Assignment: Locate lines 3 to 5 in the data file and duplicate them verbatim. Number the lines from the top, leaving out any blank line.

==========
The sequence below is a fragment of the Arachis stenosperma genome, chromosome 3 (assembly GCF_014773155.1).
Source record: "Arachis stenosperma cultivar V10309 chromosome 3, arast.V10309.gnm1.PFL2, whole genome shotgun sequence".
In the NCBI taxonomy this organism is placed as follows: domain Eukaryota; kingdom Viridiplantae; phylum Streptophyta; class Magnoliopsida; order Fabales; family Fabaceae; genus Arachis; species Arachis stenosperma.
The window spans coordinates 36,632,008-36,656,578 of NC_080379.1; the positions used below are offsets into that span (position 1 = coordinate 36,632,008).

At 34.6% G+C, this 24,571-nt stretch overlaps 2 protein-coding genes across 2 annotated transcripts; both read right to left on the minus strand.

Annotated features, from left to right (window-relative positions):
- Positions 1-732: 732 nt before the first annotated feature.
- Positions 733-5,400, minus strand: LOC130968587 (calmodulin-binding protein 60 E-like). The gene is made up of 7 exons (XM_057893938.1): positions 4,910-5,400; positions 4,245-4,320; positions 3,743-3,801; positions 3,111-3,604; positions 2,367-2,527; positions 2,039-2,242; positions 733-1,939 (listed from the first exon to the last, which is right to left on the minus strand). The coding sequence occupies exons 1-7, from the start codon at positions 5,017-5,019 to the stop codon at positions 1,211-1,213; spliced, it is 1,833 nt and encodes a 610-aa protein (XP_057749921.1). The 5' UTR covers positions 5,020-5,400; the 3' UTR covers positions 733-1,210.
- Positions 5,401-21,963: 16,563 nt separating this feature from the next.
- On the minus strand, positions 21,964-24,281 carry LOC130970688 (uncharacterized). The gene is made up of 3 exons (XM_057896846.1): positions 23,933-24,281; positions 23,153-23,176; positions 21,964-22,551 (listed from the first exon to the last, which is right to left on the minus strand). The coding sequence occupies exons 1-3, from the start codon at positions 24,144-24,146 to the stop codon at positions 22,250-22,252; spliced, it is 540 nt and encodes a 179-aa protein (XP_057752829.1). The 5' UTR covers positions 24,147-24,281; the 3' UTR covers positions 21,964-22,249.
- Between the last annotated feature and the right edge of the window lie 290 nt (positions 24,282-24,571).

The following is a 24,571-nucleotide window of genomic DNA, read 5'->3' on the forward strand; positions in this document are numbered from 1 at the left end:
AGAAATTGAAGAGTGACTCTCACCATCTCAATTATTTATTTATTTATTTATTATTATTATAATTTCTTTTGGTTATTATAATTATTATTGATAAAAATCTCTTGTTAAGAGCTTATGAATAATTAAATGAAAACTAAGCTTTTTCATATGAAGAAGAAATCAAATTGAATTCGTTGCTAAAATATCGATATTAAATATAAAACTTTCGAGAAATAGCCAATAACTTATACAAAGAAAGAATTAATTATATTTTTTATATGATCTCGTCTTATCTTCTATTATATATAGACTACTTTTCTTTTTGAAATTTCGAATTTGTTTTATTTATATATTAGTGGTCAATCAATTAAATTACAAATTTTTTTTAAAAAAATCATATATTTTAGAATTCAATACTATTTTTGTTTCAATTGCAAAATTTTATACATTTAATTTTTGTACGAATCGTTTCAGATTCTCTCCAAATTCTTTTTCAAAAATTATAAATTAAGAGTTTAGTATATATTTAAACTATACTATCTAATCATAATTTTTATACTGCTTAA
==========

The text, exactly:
In the NCBI taxonomy this organism is placed as follows: domain Eukaryota; kingdom Viridiplantae; phylum Streptophyta; class Magnoliopsida; order Fabales; family Fabaceae; genus Arachis; species Arachis stenosperma.
The window spans coordinates 36,632,008-36,656,578 of NC_080379.1; the positions used below are offsets into that span (position 1 = coordinate 36,632,008).

At 34.6% G+C, this 24,571-nt stretch overlaps 2 protein-coding genes across 2 annotated transcripts; both read right to left on the minus strand.